Life beneath the waves

Amrita Prasad
Monday, 21 May 2018

It is quite surprising that despite the oceans holding about 96.5 per cent of all earth’s water, they still remain the most unexplored and undiscovered treasure of nature. 

Sir David Attenborough, naturalist and broadcaster, who has spent decades filming and discovering the wonders of the earth and its spectacular life forms, calls oceans ‘mysterious, beautiful, dangerous and full of surprises.’ This description was especially evident when we watched the screening of Sony BBC Earth’s Blue Planet II: One Ocean & The Deep at PVR.

It is quite surprising that despite the oceans holding about 96.5 per cent of all earth’s water, they still remain the most unexplored and undiscovered treasure of nature. 

Sir David Attenborough, naturalist and broadcaster, who has spent decades filming and discovering the wonders of the earth and its spectacular life forms, calls oceans ‘mysterious, beautiful, dangerous and full of surprises.’ This description was especially evident when we watched the screening of Sony BBC Earth’s Blue Planet II: One Ocean & The Deep at PVR.

Attenbourough, who is the narrator of the film and Hans Zimmer, who has scored music for it, take us to a world which has never been seen before. The film consists of two parts — One Ocean and The Deep. The first part takes you on a voyage that ranges from the tropical warm waters to the Antarctica. 

We learn about the living beings that are indigenous to each region beneath the water. It is interesting to see how bottlenose dolphins teach their young ones to immune themselves from infections by rubbing themselves against an underwater bush that has medicinal and antiseptic properties. Are they really any different from human parents? 

The survival of each creature on this planet is a struggle, and it is no different for the humble tuskfish, who travels far and wide on the reef, to look for its food. The film is a visual extravaganza that evokes emotions when you see the tuskfish procuring a clam, and carefully takes it to a ‘safe’ place and hits it against the rocky coral, again and again, until it breaks open for it to relish it peacefully.  

The tropical warm waters show the giant trevally, an apex predator hunt individually and in shoal, hunt the birds from the reef and humpback whales looking for meal in plankton. Due to human activities, the survival of the walruses and polar bears in Antarctica and coral reefs has become tough. However, their behavioural traits are a great watch.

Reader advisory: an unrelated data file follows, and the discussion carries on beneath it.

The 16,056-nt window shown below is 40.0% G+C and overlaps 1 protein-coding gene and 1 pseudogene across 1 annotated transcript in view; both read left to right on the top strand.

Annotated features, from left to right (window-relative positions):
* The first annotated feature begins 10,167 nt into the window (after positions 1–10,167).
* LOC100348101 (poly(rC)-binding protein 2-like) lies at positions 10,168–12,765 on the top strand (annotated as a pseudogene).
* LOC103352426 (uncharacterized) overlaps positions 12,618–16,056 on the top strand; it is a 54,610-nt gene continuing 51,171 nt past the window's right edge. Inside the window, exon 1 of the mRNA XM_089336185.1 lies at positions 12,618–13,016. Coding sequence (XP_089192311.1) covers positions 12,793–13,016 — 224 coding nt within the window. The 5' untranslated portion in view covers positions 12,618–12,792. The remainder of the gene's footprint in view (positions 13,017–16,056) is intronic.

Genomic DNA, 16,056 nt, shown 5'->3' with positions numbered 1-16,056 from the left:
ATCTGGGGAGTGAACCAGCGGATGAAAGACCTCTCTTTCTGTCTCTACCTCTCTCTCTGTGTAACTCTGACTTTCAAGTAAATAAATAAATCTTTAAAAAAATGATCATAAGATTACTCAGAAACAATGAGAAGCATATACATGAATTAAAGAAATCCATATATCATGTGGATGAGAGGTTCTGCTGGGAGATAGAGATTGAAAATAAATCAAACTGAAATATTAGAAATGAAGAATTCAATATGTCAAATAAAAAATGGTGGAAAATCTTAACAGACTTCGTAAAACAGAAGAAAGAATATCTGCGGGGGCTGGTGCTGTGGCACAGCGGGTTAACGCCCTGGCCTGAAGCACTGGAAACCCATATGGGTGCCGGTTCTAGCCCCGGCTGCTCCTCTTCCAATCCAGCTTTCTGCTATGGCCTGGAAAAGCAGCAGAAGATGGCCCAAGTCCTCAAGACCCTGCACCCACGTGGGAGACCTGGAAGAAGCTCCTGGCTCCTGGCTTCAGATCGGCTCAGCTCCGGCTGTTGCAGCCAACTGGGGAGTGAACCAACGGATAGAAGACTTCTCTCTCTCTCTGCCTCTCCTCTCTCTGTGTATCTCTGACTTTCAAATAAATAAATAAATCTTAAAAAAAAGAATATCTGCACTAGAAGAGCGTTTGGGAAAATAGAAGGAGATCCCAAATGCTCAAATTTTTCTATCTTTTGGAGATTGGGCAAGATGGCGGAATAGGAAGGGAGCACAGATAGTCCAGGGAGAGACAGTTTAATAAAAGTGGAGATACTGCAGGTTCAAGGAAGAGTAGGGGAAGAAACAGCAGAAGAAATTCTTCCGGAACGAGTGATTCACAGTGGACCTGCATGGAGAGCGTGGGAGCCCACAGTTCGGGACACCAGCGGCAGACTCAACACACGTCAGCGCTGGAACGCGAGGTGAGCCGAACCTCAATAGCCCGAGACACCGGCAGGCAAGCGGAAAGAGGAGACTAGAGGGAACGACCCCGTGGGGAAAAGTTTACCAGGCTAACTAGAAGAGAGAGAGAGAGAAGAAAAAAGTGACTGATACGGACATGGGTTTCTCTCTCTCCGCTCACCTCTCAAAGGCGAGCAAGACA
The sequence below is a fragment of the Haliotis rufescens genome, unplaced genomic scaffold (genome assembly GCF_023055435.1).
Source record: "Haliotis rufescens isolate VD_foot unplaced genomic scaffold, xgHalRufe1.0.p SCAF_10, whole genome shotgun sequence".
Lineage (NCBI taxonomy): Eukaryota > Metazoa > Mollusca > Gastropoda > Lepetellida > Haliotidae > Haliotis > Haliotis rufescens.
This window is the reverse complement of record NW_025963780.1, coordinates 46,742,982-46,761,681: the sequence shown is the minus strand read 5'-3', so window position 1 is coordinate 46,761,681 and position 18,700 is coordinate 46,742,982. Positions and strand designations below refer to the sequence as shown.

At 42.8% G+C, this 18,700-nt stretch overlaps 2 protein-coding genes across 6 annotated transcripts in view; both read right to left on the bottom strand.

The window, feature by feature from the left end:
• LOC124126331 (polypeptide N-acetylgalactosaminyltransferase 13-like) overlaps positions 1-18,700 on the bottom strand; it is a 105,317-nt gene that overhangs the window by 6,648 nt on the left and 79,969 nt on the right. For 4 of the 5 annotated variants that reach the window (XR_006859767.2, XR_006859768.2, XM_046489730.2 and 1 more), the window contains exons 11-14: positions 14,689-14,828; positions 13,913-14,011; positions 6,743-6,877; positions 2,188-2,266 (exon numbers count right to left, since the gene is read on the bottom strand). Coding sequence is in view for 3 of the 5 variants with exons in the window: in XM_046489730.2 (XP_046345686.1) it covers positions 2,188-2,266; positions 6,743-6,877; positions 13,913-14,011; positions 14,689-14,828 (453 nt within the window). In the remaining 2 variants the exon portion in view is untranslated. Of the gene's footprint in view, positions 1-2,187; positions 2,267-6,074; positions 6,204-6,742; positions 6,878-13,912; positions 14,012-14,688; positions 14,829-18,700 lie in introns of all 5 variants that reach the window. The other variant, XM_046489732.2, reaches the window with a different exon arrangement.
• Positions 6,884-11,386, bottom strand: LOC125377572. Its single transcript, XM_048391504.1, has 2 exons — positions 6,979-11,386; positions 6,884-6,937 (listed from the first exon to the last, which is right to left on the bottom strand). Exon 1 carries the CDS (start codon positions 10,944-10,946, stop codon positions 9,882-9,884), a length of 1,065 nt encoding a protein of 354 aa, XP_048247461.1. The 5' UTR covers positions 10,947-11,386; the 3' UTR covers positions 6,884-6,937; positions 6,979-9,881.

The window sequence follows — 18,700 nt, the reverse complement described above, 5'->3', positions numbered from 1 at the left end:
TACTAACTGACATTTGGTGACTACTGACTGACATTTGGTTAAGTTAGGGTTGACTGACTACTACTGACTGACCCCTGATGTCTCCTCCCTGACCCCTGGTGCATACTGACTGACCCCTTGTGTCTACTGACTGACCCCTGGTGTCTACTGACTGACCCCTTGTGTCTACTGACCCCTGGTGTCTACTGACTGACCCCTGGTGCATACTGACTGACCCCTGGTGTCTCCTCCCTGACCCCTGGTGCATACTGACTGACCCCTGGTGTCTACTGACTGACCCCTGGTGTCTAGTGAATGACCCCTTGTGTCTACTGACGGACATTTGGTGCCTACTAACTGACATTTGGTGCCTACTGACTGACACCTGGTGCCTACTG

Had it not been for technology, it would have been nearly impossible for humans to dive deep into the heart of the ocean which has the harshest and the most hostile climatic conditions, and observe animals in situations that send chills down your spine even while watching them sitting in an airconditioned theatre. 

The next part of the film — The Deep —  takes you deeper and deeper into the ocean. The ocean is categorised into twilight and midnight zone. The light begins to fade and it eventually turns pitch dark and the pressure increasing thousand folds — yet one will be taken aback to find life thriving even in this part of the ocean. 

From swordfish, to the cock-eyed squid, the humboldt squid, the barreleye fish (which has a transparent head allowing it to look up through it), lantern fish, the twilight zone introduces you to creatures that make you bite your lips in amazement. And in the midnight zone, you will meet creatures that will remind you of aliens — their shapes seem to futuristic and complicated! 

The film also makes us aware of the volcanic activities happening on the ocean bed. They have elements that contribute to the existence of human beings on earth. So can we say that we actually metamorphasised from the water? Do watch the movie to search for answers. 

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